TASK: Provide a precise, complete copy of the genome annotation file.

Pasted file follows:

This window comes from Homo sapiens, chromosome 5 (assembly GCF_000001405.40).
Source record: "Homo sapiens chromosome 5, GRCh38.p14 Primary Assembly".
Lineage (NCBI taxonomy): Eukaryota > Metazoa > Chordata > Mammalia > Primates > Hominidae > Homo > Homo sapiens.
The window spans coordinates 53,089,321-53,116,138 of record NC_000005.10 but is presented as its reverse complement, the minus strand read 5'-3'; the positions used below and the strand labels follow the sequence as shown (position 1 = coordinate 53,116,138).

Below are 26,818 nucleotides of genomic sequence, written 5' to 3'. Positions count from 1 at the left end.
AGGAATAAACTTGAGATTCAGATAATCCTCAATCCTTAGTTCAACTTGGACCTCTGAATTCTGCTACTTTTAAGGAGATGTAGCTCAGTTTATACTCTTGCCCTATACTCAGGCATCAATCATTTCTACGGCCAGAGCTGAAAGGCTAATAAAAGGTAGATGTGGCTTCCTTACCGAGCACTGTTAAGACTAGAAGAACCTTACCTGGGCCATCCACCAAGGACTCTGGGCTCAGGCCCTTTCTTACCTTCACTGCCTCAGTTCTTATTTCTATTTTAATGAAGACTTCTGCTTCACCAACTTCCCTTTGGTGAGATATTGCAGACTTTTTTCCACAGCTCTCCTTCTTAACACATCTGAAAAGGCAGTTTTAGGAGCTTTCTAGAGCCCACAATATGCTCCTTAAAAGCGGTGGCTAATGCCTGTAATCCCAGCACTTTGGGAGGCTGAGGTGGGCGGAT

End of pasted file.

This window comes from Homo sapiens, chromosome 5 (assembly GCF_000001405.40).
Source record: "Homo sapiens chromosome 5, GRCh38.p14 Primary Assembly".
Lineage (NCBI taxonomy): Eukaryota > Metazoa > Chordata > Mammalia > Primates > Hominidae > Homo > Homo sapiens.
The window spans coordinates 53,089,321-53,116,138 of record NC_000005.10 but is presented as its reverse complement, the minus strand read 5'-3'; the positions used below and the strand labels follow the sequence as shown (position 1 = coordinate 53,116,138).

Below are 26,818 nucleotides of genomic sequence, written 5' to 3'. Positions count from 1 at the left end.
AGGAATAAACTTGAGATTCAGATAATCCTCAATCCTTAGTTCAACTTGGACCTCTGAATTCTGCTACTTTTAAGGAGATGTAGCTCAGTTTATACTCTTGCCCTATACTCAGGCATCAATCATTTCTACGGCCAGAGCTGAAAGGCTAATAAAAGGTAGATGTGGCTTCCTTACCGAGCACTGTTAAGACTAGAAGAACCTTACCTGGGCCATCCACCAAGGACTCTGGGCTCAGGCCCTTTCTTACCTTCACTGCCTCAGTTCTTATTTCTATTTTAATGAAGACTTCTGCTTCACCAACTTCCCTTTGGTGAGATATTGCAGACTTTTTTCCACAGCTCTCCTTCTTAACACATCTGAAAAGGCAGTTTTAGGAGCTTTCTAGAGCCCACAATATGCTCCTTAAAAGCGGTGGCTAATGCCTGTAATCCCAGCACTTTGGGAGGCTGAGGTGGGCGGAT